Following the pyrolysis production, a two-step purification process was employed to prepare HCNS for battery applications. The first step was a nitric acid digestion in which the majority of the material not converted to HCNS is removed. Most of this material is amorphous carbon. The outer edges of the pyrolyzed char disk were cut off and ground into a fine powder using a mortar and pestle. The char powder was added to a flask of 70% nitric acid at a ratio of 3 g char per 100 ml of acid. The acid is heated to reflux for 5 hours. After the reflux was complete, the acid was filtered onto a fine-pored ceramic frit, separating the HCNS from the acid. Two water washes were passed through the frit to remove residual nitric acid. The deposited HCNS were allowed to dry overnight at room temperature, and then are removed from the frit.

The second step of the HCNS purification procedure employed an ultrasonication process. The HCNS powder was suspended in water at a ratio of up to 10 g HCNS per 100 ml of water. The suspension was placed in an ultrasonic bath for 2 hours. Following sonication, the suspension was filtered onto a ceramic frit; HCNS are retained on the frit. Frit-captured HCNS were washed off the frit using a water/acetone mixture. The wash was saved and evaporated, leaving behind the HCNS.

Electrode Preparation

Electrodes can be made with or without an electrically conductive additive mixed with the HCNS. Any suitable conductive additive can be utilized including without limitation conductive carbons (carbon black, graphite, lamellar graphite, mesoscopic carbons, pitch, coal pitch, coke or any other electrically conducting carbon materials), metals and alloys. An exemplary conductive additive is carbon black.

Any suitable method can be utilized to combine the HCNS and the conductive additive including, without limitation, mechanical milling, grinding and agitation in a slurry. In an exemplary method, HCNS and carbon black was combined and thoroughly mixed by agitation in a slurry.

Any suitable binder material may be utilized including, without limitation, polymeric binders such as polyvinylidene fluoride, hexafluoropropylene, polyethylene, polyethylene oxide, polypropylene, polytetrafluoroethylene, polyacrylates, substituted derivates thereof, copolymers and any other suitable combinations thereof. An exemplary binder that is suitable for combining with a HCNS material or HCNS-conductive additive composite is polyvinylidene fluoride hexafluoropropylene (PVDF-HFP). The amount of binder material to be provided in the electrode composition is preferably about 1% to about 15% by weight of the electrode composition.

Any suitable method may be utilized to sufficiently combine the binder material with the HCNS material or composite HCNS-conductive additive composite to form a generally uniform and homogenous electrode composition. In an exemplary method, the binder material is first dissolved in a solvent (such as ethyl acetate, cyclopentanone, 1-methyl-2-pyrrolidinone, and/or other suitable solvents), followed by the addition of the HCNS-conductive additive mixture to the solvent. The HCNS-conductive additive mixture are combined with the binder materials in the solvent utilizing any suitable process (e.g., agitation, sonication, etc.). A slurry is formed including the mixed HCNS-conductive additive mixture and binder materials and the solvent, and this slurry is uniformly applied (e.g., via a doctor blade) to a current collector or other suitable substrate to form the electrode. The electrode is then dried for a sufficient period of time and preferably under suitable vacuum (e.g., about 10.sup.-4 kPa) to substantially remove the solvent and any other residual moisture from the composition.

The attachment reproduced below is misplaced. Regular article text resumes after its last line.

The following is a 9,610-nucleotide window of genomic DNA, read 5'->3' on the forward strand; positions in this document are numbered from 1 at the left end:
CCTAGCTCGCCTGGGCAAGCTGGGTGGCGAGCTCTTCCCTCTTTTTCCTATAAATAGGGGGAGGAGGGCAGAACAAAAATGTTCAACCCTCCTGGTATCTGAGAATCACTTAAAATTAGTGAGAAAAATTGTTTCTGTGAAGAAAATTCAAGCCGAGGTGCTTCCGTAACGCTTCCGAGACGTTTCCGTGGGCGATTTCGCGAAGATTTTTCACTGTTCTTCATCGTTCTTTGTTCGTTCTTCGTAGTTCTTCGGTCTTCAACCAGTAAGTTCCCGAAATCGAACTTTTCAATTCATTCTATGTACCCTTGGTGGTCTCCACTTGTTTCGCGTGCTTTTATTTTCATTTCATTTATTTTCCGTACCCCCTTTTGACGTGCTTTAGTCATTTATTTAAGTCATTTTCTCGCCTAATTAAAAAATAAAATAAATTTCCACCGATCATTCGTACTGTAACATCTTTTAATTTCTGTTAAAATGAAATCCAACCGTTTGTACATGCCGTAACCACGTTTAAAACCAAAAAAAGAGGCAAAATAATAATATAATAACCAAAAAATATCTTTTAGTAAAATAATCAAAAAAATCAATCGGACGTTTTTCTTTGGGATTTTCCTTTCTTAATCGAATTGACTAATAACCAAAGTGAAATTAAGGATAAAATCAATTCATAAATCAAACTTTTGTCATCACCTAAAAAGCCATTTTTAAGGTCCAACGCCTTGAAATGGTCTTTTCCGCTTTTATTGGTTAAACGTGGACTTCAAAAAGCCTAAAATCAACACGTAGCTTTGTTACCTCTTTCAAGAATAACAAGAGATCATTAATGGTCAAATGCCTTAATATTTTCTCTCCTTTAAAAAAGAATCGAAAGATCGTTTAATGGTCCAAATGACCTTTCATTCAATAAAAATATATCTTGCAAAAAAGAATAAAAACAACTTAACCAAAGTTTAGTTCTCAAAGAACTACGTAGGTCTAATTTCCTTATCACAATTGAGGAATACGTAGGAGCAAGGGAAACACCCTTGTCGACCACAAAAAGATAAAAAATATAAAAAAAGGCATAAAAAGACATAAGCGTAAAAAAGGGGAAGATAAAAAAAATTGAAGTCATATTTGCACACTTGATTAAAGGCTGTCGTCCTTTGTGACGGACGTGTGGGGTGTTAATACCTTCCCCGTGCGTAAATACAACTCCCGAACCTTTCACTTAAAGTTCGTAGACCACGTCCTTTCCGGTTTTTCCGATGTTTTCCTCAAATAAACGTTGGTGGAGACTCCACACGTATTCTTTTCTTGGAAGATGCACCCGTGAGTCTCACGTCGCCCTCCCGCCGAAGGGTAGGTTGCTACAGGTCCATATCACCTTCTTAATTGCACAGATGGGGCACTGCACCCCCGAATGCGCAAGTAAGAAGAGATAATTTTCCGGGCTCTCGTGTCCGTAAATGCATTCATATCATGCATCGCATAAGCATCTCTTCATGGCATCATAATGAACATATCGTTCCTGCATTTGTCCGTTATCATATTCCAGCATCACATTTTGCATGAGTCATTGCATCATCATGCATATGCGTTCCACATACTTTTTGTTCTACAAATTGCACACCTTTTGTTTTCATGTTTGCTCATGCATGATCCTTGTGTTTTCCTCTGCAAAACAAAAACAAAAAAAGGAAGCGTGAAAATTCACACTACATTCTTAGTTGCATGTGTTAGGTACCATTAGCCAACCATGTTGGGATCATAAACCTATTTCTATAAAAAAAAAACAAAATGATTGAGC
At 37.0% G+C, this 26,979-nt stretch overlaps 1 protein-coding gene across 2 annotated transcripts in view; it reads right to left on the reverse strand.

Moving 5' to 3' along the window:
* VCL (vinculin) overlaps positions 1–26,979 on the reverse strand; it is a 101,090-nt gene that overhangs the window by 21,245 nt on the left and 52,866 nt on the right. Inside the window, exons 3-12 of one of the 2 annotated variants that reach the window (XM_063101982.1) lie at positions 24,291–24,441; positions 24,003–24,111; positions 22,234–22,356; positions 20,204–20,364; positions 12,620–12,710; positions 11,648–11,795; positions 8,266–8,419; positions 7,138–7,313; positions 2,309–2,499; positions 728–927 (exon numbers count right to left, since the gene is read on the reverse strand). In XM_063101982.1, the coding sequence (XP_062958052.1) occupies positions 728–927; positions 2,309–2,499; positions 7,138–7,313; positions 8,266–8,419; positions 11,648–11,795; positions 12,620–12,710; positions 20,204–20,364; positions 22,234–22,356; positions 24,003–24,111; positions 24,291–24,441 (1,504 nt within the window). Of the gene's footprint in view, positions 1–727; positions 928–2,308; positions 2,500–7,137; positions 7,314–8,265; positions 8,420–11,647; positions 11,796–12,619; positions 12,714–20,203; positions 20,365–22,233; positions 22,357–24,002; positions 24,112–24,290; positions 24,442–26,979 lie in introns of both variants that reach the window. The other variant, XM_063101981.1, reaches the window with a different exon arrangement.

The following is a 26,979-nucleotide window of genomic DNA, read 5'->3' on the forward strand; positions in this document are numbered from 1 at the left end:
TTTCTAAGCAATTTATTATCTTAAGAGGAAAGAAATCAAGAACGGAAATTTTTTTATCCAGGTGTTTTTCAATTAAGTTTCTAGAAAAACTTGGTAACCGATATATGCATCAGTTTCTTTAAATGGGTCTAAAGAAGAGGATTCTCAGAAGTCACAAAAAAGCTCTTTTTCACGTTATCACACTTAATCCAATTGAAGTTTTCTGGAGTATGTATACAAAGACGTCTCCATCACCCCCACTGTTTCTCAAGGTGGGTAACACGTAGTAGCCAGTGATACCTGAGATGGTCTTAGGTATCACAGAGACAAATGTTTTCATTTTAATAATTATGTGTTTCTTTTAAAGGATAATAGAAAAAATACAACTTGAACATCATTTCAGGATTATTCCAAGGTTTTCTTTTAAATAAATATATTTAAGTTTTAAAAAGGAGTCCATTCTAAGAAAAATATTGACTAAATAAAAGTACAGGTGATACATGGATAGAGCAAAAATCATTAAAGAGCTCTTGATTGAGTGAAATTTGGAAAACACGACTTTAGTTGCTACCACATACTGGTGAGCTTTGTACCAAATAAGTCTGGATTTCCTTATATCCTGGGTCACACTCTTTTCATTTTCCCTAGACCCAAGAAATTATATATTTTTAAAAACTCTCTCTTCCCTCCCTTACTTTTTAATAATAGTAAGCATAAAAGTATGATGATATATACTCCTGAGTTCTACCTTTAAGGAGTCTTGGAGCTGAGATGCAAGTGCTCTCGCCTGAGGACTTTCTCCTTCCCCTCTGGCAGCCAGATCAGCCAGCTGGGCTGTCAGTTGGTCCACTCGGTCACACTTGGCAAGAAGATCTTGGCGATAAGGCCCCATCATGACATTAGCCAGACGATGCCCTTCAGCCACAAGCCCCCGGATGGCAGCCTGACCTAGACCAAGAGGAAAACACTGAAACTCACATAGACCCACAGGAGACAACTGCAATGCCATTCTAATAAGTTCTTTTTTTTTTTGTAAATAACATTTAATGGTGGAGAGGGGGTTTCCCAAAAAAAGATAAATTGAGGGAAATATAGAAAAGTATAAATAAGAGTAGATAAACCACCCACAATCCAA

The formed electrode can be made more homogenous, compact and physically robust by any number of methods including, without limitation, mechanically pressing or processing through a rolling mill. In an exemplary process, the electrode is cold pressed (e.g., at about room temperature) at a suitable pressure (e.g., between about 200 kilopascals (kPa) and about 300 megapascals (MPa)) and for a sufficient time (e.g., between about 1 second and about 8 hours) prior to being implemented for use in a lithium ion battery.

Characterization

A useful physical parameter that provides an indication of the operational performance of the anode and the lithium ion battery is the reversible capacity of the battery. The reversible capacity, described in units of milliamp hours per gram or mAh/g, represents the amount of lithium ions per gram weight of active material (i.e., the amount of the electrode composition provided in the electrode) that is removed or deintercalated from the anode during a discharging cycle of the battery (i.e., after loading cycle and intercalation of the anode have occurred). In other words, the reversible capacity provides an indication of the charge that can be delivered by the battery during a particular cycle.

Another useful physical parameter that provides an indication of the operational performance of the anode and the lithium ion battery is the rate at which the battery can be charged. This rate can be expressed as a “C-rate”. A rate of C/n is defined as being equal to a charge rate that would result in fully charging the battery in n hours. For example, charging at a C-rate of C/2 means applying a current that would fully charge the battery in 2 hour, while a C-rate of 2 C means applying a current that would fully charge the battery in 30 minutes.

While conventional anodes formed from graphite or other carbonaceous active material have good reversible capacities in lithium ion batteries when charged at low to moderate rates (for example C/5 to 1 C), as the rate of charging is increased the reversible capacity that can be achieved decreases dramatically.